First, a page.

AIMS Microbiology, 2019, 5(3): 272-284. doi: 10.3934/microbiol.2019.3.272

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Acinetobacter baumannii in sheep, goat, and camel raw meat: virulence and antibiotic resistance pattern

1 Ph.D Student of Microbiology, Department of Microbiology, Shahrekord Branch, Islamic Azad University, Shahrekord, Iran
2 Department of Microbiology, Shahrekord Branch, Islamic Azad University, Shahrekord, Iran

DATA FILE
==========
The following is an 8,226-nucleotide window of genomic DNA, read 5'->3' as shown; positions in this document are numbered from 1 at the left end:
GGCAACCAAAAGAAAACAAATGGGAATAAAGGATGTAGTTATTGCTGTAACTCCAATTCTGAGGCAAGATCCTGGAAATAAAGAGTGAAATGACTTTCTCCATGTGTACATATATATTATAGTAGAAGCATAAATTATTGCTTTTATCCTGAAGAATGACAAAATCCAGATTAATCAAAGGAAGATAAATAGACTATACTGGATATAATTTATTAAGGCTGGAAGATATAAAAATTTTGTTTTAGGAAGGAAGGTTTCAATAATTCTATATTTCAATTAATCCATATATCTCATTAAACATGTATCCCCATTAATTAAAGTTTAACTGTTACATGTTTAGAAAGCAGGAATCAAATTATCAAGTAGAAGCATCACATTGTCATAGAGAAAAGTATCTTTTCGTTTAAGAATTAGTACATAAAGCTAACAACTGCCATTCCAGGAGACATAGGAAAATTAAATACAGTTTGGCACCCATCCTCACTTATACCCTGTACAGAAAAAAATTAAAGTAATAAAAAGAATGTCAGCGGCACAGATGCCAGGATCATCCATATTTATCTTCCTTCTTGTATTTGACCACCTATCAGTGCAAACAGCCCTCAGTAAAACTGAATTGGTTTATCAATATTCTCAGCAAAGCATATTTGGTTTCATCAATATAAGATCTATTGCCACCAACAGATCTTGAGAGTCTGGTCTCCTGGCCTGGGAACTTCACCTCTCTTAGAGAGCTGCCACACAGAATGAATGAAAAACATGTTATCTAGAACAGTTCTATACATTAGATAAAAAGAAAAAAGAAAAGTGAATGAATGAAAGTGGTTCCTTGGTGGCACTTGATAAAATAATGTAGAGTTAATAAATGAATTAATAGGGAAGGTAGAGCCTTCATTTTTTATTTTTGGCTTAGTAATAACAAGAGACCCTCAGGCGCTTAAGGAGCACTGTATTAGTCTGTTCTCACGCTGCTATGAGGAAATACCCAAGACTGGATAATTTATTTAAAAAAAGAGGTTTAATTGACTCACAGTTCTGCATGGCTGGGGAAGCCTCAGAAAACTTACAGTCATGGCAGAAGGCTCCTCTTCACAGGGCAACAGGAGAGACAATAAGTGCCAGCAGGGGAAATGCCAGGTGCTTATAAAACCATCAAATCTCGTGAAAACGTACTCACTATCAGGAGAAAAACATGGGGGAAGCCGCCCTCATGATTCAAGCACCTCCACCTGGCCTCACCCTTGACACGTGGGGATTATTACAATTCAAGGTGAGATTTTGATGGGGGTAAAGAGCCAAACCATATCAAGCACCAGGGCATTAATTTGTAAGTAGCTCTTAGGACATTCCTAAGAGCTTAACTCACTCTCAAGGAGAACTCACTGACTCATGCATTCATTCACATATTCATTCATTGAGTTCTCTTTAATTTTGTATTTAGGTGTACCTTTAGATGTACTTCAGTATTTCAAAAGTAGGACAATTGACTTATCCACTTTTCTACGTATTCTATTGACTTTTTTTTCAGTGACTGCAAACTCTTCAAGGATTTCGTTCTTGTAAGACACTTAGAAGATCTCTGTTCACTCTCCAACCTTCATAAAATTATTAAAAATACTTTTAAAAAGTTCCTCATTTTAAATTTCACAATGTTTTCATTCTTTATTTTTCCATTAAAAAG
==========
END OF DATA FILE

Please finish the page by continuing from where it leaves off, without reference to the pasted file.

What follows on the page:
Acinetobacter genus belongs to a group of Gram-negative coccobacillus. These bacteria are isolated from human and animal origins. Antimicrobial agents play a vital role in treating infectious diseases in both humans and animals, and Acinetobacter in this regard is defined as an organism of low virulence. The current study aimed to evaluate antibiotic resistance properties and virulence factor genes in Acinetobacter baumannii strains isolated from raw animal meat samples. Fresh meat samples from 124 sheep, 162 goat, and 95 camels were randomly collected from Isfahan and Shahrekord cities in Iran. Most A. baumannii strains isolated from sheep meat samples represented fimH (82.35%), aac(3)-IV (78.43%), sul1 (78.43%) and Integron Class I (96.07%) genes. Moreover, more than 50% of A. baumannii strains isolated from sheep samples were resistant to streptomycin (54.90%), gentamycin (74.50%), co-trimoxazole (70.58%), tetracycline (82.35%), and trimethoprim (62.74%). Current findings revealed significant association between the presence of fimH, cnfI, afa/draBC, dfrA1, sulI, aac(3)-IV genes in sheep samples. Furthermore, significant association was observed between fimH, cnfI, sfa/focDE and dfrA1genes in goat meat samples. In sheep meat samples, significant differences were identified in resistance to gentamicin, tetracycline, and co-trimoxazole in comparison with other antibiotics. Finally, there were statistically significant differences between the incidences of resistance to gentamicin, tetracycline, and co-trimoxazole in comparison with other antibiotics in all strains. In conclusion, the presence of virulence factors and antibiotic resistance in A. baumannii strains isolated from animal meat samples showed that animals should be considered as a potential reservoir of multidrug-resistant A. baumannii.
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